Working papers

“Bunching in Real-Estate Markets: Regulated Building Heights in New York City” - Paper, - Conditionally accepted - Journal of Urban Economics. Updated 04/2024
- with Jan Brueckner and Dave Leather.
Abstract This paper presents a real-estate application of the bunching methodology widely used in other areas of applied microeonomics. The focus is on regulated building heights in New York City, where developers can exceed a parcel’s regulated height by incurring additional costs. Using the bunching methodology, we estimate the magnitude of these extra costs, with the results showing a modest increase in the marginal cost of floor space beyond the regulated building height. We use these estimates to predict the additional floor space that would be created by complete removal of building-height regulation in NYC. While this last exercise is circumscribed by our focus on a limited number of zoning categories, the results suggest that New York could secure notably more housing through lighter height regulation.

“Union and Firm Labor Market Power” - Paper, Appendix, Supplemental Material - Revise and resubmit - Econometrica. Updated 03/2024
- with Miren Azkarate-Askasua.
Previously circulated as “The Aggregate Effects of Labor Market Concentration”
Abstract Can union and firm market power counteract each other? What are the output and welfare effects of employer and union labor market power? Using data from French manufacturing firms, we leverage mass layoff shocks to competitors to identify a negative effect of employment concentration on wages. In line with the reduced form evidence and the French institutional setting, we develop and estimate a multi-sector bargaining model that incorporates employer market power. We find that, in the absence of unions, output decreases by 0.48 percent because they partially counteract distortions coming from oligopsony power. The reallocation of employment across space is key to realize the output gains from unions.

“Correcting Small Sample Bias in Linear Models with Many Covariates” - Paper, Appendix, Replication Files, Example - Updated 11/2022
- with Miren Azkarate-Askasua.
Abstract Estimations of quadratic forms in the parameters of linear models exhibit small-sample bias. The direct computation for a bias correction is not feasible when the number of covariates is large. We propose a bootstrap method for correcting this bias that accommodates different assumptions on the structure of the error term including general heteroscedasticity and serial correlation. Our approach is suited to correct variance decompositions and the bias of multiple quadratic forms of the same linear model without increasing the computational cost. We show with Monte Carlo simulations that our bootstrap procedure is effective in correcting the bias and find that is faster than other methods in the literature. Using administrative data for France, we apply our method by carrying out a variance decomposition of a linear model of log wages with person and firm fixed effects. We find that the person and firm effects are less important in explaining the variance of log wages after correcting for the bias and depending on the specification their correlation becomes positive after the correction.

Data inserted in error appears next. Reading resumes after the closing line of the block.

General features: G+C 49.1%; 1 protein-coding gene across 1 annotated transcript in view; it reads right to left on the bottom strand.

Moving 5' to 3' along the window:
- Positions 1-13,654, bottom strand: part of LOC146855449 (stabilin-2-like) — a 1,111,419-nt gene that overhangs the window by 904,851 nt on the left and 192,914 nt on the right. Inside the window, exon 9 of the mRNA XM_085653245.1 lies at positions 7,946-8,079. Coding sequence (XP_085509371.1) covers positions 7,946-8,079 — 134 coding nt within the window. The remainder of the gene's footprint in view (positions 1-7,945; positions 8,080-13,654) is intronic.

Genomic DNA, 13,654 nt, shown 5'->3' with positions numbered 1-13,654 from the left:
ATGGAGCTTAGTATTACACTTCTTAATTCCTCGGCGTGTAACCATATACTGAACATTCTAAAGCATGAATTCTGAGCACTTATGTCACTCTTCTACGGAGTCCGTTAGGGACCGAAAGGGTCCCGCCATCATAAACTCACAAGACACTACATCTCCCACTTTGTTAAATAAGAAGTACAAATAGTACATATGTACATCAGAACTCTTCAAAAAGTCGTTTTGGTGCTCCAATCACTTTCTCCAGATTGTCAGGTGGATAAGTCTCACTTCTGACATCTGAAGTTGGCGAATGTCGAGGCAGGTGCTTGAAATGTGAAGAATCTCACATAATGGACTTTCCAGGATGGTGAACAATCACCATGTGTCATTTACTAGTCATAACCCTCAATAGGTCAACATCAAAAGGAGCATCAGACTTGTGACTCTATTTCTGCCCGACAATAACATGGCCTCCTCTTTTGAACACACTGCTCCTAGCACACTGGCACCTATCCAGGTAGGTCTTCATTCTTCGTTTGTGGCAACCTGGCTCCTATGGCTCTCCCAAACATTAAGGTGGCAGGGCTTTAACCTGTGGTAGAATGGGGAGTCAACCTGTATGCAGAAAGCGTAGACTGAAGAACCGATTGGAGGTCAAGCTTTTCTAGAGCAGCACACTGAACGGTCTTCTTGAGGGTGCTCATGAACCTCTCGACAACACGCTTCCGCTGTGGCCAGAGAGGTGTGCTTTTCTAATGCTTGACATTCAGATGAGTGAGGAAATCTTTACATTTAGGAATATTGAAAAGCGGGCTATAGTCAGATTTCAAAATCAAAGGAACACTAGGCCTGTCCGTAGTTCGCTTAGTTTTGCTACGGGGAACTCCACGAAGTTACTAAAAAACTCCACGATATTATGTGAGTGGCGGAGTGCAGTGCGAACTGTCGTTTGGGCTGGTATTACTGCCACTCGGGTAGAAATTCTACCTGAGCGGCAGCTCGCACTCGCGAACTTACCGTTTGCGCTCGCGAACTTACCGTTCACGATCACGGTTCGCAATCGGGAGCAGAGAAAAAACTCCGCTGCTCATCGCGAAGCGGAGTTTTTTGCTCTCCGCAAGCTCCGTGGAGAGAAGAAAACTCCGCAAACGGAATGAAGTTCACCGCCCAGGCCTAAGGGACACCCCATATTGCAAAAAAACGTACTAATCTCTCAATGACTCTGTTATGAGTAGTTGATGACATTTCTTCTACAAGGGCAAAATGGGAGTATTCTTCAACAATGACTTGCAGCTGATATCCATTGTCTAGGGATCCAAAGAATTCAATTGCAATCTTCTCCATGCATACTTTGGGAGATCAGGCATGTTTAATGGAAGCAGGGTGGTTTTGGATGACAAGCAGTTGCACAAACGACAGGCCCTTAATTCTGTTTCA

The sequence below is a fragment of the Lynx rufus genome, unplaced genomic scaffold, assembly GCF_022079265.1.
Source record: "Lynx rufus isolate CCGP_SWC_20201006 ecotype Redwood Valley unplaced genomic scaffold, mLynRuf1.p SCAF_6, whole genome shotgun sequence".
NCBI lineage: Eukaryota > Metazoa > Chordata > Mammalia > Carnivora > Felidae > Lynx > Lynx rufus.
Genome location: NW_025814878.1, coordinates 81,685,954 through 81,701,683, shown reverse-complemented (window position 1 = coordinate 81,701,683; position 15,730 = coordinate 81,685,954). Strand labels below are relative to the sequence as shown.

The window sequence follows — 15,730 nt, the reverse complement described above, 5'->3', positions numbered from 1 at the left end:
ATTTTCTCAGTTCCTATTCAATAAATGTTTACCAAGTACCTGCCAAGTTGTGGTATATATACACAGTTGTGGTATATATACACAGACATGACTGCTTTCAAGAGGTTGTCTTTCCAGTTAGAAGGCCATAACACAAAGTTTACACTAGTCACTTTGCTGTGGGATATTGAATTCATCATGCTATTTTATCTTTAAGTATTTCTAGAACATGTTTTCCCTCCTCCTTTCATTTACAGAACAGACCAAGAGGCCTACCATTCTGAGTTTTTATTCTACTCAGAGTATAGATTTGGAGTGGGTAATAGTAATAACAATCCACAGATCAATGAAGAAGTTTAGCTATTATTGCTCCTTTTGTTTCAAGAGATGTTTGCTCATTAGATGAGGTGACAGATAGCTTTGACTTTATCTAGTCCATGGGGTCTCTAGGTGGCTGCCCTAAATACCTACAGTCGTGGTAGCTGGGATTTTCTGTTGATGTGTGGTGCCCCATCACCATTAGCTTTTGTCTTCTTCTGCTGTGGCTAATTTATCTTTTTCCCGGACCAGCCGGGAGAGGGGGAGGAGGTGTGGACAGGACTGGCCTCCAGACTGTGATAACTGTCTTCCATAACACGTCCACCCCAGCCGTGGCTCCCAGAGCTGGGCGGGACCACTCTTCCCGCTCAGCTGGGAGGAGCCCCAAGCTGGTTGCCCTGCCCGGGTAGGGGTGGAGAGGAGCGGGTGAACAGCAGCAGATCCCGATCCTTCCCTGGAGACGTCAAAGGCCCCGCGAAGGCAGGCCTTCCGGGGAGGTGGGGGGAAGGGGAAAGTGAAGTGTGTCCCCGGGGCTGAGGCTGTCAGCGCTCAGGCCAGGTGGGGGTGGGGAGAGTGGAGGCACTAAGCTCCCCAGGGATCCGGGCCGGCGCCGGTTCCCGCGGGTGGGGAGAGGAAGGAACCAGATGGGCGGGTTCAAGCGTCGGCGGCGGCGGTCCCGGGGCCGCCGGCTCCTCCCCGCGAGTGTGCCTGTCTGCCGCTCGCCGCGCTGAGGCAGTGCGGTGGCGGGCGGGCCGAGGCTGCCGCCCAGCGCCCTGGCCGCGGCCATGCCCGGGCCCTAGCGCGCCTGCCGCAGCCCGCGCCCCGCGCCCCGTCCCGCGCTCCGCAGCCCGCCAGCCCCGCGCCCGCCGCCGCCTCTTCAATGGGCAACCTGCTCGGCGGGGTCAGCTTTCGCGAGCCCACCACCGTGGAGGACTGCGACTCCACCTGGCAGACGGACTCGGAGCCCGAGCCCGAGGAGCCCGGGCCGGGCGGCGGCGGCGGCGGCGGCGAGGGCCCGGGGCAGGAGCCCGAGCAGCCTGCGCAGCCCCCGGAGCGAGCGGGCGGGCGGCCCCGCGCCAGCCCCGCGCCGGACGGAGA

“The Birthplace Premium” - Paper
Honorable Mention at the Best Student Paper Award, 10th European Meeting of the Urban Economics Association.
Abstract Why do people stay in economically distressed areas? In this paper, I explore a simple, yet overlooked hypothesis: people like to live close to what they call home. Using administrative data for France, I find: (i) the share of migrants who return to their birthplace is almost twice as large as the share of migrants who go to any other particular location; (ii) there is a negative relationship between labor flows and distance from the workers’ birthplace; and (iii) workers accept a wage discount between 9 to 11 percent to live in their home location. To understand the implications of these findings, I build a dynamic quantitative migration model into which I introduce home bias, understood as a utility cost of living away from one’s birthplace. I use the model to separately identify home bias and migration costs from the data. I find that differences in birth location lead to average welfare differences of up to 30 percent in consumption-equivalent terms, and explain 43 percent of the total dispersion in welfare. Finally, I show that a migration model without home bias overstates the migration response of agents. This underestimates the pass-through of local productivity to real wages and overestimates the efficiency costs associated with place-based policies.

Work in progress

“Employment sensitivity in Network Economies”
- with François de Soyres and Shekhar Tomar.

Pre-PhD Working Papers

“The effects of intraday foreign exchange markets operations in Latin America: results for Chile, Colombia, Mexico and Peru”, 2014, with Miguel Fuentes, Pablo Pincheira, Juan Manuel Julio, Hernán Rincón, Santiago García-Verdú, Marco Vega, Erick Lahura and Ramon Moreno. BIS Working Papers 462.

“On central bank interventions in the Mexican peso/dollar foreign exchange market”, 2013, with Santiago García-Verdú. BIS Working Papers 429.